Keeping Cholesterol in Check

The food we eat and our level of activity can greatly effect the amount and quality of cholesterol circulating in our bodies. Once total cholesterol reaches more than 5 mmol/L in the blood, it is considered a high risk factor for various vascular and heart diseases[1]. If you have had a blood test with a similar reading or higher, you may have been asked to think about statins, which is not something to be taken lightly.

“It’s not easy to diet or change the way we eat. It’s even harder if you’ve not been given recommendations based on your existing diet and eating habits. We all know that we should eat well and maintain a healthy lifestyle but recommendations fall short of helping if they adopt a one-size-fits-all approach.”

Emma Harvey Lawrence, Registered Associate Nutritionist (BSc Hons, ANutr)

As diet is hugely influential, it is important to focus on making healthy changes to the foods we choose to eat, to ensure that we’re not increasing the amount of cholesterol being produced.

Saturated fats, sugar, and lack of fibre all contribute to the likely scenario of increased cholesterol in the body.

Emma, the co-founder of Woolpit Complementary and newly qualified Registered Associate Nutritionist (ANutr), provides personalised dietary analysis and cholesterol monitoring (using a finger-prick test) with the aim to help you make dietary changes that last, to help keep your total cholesterol levels as low as possible.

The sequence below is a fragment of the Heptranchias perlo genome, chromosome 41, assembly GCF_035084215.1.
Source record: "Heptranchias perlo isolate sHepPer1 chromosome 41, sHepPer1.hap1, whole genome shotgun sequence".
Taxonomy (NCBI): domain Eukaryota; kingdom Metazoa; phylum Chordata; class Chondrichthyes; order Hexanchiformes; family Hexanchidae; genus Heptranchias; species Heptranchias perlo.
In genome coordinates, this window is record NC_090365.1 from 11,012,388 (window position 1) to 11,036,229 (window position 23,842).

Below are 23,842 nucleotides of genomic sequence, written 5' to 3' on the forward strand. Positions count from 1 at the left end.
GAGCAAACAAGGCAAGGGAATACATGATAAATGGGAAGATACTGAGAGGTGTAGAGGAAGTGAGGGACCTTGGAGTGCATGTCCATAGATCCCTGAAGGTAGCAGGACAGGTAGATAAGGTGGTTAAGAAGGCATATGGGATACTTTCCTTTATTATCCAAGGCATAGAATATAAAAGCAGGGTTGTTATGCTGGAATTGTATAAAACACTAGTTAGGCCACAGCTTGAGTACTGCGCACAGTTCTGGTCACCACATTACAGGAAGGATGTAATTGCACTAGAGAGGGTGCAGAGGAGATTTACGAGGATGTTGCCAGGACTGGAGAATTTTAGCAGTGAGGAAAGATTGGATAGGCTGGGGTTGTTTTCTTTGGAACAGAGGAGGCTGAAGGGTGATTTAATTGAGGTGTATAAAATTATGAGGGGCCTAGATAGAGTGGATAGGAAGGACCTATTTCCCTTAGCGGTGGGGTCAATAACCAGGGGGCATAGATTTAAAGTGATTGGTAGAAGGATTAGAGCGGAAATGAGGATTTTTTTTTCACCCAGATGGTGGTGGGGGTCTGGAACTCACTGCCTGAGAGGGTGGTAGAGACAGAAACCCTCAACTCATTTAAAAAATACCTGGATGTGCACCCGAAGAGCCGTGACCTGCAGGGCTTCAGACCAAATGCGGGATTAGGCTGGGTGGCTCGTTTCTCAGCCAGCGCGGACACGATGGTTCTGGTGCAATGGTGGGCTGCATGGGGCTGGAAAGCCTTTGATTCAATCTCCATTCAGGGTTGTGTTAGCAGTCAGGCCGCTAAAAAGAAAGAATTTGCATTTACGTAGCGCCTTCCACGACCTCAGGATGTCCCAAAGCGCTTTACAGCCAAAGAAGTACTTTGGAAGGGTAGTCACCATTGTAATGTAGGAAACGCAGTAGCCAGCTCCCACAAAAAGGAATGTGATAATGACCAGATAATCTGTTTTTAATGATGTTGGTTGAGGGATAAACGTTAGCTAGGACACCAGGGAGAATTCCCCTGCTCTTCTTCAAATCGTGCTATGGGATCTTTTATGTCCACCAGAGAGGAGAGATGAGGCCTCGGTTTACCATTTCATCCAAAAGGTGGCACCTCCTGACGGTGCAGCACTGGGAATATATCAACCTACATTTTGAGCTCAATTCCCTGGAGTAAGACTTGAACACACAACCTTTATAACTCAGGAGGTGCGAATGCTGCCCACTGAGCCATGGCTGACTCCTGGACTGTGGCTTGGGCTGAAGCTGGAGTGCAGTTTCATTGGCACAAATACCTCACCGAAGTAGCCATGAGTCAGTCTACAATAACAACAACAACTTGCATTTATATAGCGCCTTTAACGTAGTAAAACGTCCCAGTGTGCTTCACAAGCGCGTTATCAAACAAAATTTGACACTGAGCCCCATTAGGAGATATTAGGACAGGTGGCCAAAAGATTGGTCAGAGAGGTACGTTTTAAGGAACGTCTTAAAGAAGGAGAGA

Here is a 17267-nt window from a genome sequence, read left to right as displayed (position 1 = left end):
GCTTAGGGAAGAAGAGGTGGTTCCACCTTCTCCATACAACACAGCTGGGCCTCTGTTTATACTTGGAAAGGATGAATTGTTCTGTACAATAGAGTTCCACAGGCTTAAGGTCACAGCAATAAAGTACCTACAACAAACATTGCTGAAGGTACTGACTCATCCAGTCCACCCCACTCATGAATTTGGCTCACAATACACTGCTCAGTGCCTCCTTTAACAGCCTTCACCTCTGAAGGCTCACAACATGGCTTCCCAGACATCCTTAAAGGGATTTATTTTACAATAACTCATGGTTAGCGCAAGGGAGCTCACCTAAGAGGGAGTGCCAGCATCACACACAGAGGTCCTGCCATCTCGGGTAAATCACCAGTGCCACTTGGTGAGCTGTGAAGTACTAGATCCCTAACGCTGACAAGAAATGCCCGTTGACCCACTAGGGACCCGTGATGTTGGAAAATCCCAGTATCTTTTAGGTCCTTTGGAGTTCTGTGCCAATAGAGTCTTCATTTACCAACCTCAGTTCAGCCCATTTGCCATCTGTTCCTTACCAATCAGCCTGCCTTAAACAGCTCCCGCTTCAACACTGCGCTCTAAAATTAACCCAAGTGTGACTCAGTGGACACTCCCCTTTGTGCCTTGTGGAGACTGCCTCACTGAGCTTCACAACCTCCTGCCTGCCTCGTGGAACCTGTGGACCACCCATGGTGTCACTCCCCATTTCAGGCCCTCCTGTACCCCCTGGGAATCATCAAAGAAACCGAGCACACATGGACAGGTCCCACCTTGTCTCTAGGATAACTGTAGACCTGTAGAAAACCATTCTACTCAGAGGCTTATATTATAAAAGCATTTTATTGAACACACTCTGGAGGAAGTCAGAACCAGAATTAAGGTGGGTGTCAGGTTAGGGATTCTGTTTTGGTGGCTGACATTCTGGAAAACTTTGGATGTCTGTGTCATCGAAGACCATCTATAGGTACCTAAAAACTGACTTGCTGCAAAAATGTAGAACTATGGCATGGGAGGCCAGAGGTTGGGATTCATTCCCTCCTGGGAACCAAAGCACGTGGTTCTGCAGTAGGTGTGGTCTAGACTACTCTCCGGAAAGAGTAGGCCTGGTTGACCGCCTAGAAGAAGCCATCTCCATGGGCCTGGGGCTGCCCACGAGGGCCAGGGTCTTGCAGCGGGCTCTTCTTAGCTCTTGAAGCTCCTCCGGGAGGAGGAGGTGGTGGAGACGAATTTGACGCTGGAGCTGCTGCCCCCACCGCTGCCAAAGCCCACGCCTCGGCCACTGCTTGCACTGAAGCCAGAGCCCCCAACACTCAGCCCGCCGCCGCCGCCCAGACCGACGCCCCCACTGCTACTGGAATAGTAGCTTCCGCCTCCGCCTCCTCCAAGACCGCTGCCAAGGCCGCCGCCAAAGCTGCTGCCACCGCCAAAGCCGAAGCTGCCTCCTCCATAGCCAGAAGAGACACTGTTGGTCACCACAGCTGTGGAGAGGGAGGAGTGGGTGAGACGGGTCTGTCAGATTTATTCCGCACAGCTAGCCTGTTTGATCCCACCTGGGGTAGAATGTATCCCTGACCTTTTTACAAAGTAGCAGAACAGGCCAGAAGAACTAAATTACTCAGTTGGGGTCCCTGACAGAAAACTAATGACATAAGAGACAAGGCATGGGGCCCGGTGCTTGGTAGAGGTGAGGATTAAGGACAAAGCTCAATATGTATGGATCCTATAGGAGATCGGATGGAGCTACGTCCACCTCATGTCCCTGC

“You’re almost 50% more likely to adopt dietary changes following personalised advice[2], compared to those who receive generic information as part of a standardised recommendation. This is largely because few of us are eating ALL the wrong things. We just need to learn what parts of our diet are already helping us and make small, accumulative changes that go that little bit further for beneficial health outcomes.”

Emma Harvey Lawrence, Registered Associate Nutritionist (BSc Hons, ANutr)

You can read an article written by Emma on Cholesterol and Nutrition on her Nutrition Creative site by clicking here.

All recommendations provided by Emma focus on dietary changes that are designed to be flexible, taking into account your lifestyle and commitments. Supplements will not be recommended unless there is substantial evidence for them to benefit health outcomes and cannot supersede advice from your GP.


1, National Health Service (2019) What is High Cholesterol? (accessed 09.10.19)

2, Celis-Morales C., et al. (2017) Effect of personalized nutrition on health-related behaviour change: evidence from the Food4Me European randomized controlled trial, International Journal of Epidemiology, Volume 46, Issue 2, Pages 578–588,

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